What Is The Sleeping Beauty Diet—And Why Are People Doing It?

In the category of things you should never do to lose weight, this one tops the list. It’s called the Sleeping Beauty Diet, and it’s one heck of a dangerous way to shed kilograms.

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Women in online communities—particularly pro-anorexia communities—are encouraging each other to take a sedative like Xanax to sleep at least 10 hours a day in order to avoid eating, according to one report from Metro UK. Followers also encourage one another to exercise and “severely restrict” kilojoules during the day.

The verdict: Don’t do it. Seriously.

Abusing drugs to avoid food is disordered way to look at losing weight,” says registered dietitian Amy Shapiro, founder of Real Nutrition NYC. “Saying that you’re going to sleep so you don’t eat and overexercising when you’re awake is disordered eating,” she says. That’s especially true if you’re doing it to sleep at times you normally want to eat. For example, starting at 3 p.m. in order to miss dinner. 

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Even less extreme versions of this diet may be problematic: If you find yourself getting up in the middle of the night to snack, or turning to food when you can’t sleep, and want to take sleeping pills to get your habits under control, you’re missing the bigger picture. Namely, what are the underlying reasons you’re up and eating? Those are certainly reasons to get treated by a professional—not self-treat with sedatives.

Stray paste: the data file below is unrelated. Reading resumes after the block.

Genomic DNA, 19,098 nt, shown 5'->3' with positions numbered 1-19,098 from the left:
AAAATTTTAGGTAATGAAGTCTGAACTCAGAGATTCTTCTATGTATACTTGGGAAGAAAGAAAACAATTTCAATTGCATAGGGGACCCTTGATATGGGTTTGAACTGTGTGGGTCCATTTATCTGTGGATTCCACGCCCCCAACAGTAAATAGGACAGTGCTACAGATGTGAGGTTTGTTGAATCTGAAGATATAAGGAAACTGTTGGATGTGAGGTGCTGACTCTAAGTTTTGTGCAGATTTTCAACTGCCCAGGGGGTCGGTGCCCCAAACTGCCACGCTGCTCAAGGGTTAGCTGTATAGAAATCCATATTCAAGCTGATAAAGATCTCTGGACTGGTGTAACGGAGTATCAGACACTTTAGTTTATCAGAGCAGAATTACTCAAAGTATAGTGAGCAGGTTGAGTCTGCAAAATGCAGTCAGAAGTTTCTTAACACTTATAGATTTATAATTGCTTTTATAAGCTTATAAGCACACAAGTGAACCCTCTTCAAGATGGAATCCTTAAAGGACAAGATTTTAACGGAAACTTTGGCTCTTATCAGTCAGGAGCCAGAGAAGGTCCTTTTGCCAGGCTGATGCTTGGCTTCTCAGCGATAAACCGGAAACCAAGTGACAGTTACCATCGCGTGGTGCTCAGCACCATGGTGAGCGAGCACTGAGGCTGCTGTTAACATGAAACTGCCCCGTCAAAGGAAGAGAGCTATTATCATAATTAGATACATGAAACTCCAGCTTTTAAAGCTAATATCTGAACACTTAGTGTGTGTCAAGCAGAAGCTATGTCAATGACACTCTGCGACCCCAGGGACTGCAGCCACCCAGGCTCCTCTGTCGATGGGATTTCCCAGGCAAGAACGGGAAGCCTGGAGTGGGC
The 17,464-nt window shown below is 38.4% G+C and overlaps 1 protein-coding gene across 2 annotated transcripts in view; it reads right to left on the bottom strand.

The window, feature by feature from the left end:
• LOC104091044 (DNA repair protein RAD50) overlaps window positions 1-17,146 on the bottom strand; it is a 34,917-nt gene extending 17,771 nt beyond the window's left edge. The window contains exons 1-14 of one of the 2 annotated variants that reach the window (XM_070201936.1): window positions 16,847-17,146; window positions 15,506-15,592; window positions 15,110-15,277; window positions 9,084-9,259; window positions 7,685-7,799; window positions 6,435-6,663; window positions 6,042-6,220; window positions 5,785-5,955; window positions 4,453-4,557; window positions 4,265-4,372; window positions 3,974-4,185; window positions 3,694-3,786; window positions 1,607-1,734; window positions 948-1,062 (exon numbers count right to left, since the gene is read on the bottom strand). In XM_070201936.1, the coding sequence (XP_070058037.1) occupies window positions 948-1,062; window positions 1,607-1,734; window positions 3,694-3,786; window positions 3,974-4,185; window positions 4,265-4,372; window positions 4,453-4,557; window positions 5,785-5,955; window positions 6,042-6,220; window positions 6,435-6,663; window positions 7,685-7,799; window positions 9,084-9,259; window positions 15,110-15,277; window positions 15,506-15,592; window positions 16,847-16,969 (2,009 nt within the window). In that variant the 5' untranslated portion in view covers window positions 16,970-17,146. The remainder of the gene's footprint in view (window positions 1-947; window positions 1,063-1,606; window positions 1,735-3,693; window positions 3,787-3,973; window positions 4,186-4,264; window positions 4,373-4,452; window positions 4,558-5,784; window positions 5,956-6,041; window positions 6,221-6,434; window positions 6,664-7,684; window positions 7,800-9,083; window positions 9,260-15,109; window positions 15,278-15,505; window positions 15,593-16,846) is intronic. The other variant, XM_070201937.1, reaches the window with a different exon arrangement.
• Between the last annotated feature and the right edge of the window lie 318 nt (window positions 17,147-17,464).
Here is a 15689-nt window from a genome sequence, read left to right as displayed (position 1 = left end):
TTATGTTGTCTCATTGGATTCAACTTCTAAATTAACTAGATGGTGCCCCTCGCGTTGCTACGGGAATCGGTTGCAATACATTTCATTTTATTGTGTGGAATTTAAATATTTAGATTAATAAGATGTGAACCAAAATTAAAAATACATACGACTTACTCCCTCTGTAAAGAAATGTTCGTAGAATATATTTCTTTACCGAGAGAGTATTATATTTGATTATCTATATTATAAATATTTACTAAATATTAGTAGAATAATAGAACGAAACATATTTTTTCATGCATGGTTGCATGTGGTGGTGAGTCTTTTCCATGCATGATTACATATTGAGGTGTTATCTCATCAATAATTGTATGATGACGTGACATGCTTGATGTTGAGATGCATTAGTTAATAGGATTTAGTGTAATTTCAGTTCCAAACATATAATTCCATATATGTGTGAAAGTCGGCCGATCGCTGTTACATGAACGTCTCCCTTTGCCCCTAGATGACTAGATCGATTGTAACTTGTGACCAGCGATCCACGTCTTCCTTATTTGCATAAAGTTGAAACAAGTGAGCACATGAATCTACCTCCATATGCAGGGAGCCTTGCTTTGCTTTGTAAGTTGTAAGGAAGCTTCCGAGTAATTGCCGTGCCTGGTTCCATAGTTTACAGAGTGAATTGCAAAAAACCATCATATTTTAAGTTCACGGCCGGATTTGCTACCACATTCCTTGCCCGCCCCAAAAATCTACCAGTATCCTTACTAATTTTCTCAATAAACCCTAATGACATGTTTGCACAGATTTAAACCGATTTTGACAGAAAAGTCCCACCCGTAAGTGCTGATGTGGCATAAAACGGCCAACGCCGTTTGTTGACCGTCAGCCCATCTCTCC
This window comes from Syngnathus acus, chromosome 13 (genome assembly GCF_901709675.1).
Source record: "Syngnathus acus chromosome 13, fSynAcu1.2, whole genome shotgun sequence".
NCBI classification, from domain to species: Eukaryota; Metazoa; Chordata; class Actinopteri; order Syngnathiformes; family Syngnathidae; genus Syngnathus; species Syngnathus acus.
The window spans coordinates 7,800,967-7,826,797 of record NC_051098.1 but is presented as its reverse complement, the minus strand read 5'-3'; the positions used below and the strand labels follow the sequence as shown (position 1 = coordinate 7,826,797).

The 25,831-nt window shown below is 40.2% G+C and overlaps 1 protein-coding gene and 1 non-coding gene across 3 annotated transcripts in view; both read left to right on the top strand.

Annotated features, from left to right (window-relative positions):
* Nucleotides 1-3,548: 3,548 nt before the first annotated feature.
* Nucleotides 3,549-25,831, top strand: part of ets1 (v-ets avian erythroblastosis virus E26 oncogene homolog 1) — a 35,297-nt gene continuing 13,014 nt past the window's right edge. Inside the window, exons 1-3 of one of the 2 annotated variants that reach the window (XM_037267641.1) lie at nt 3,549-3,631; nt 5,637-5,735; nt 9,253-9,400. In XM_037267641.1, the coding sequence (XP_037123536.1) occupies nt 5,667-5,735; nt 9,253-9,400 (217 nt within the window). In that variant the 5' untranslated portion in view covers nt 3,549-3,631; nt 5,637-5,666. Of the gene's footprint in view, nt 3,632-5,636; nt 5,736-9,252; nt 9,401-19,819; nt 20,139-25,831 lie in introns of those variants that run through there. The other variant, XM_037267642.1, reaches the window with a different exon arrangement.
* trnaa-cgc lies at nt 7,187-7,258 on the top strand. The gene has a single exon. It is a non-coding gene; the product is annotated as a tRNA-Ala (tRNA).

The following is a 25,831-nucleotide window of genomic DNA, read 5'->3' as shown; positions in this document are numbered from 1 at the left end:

In fact, guidelines released last year from the American College of Physicians suggest that cognitive-behavioural therapy should be the first line treatment for insomnia, not sleeping pills. And when they are prescribed, they are usually only a short-term (think a few days) fix, not a long-term solution. Not to mention, aside from teetering into eating-disorder territory, sleeping pills also come with side effects like drowsiness the next day (including drowsy driving), dizziness, sleepwalking—and, oh yeah, sleep eating. 

That being said, sleep (healthy sleep) is vital for helping you maintain or lose weight. “Research shows that when you’re tired during the day because you haven’t gotten enough sleep, your body calls for sugar or caffeine in order to give you the energy that you’re lacking,” says Shapiro. The cravings you have for junk food are real the next day—one 2017 study found people scarf an additional 1610.84 kilojoules after a poor night’s sleep. Adequate Z’s also help your body regulate hunger hormones (which tell your body to grab a snack or to stop eating, you’re full) as well as others like cortisol. Too high levels of the stress hormone prompt your body to pack on kilograms.

The takeaway? Aim to get seven to eight hours of sleep per night, the amount you need to function at your best. If you have problems sleeping, see a doctor or possibly a sleep specialist. But skip the Sleeping Beauty Diet, please.

This article originally appeared on Women’s Health.

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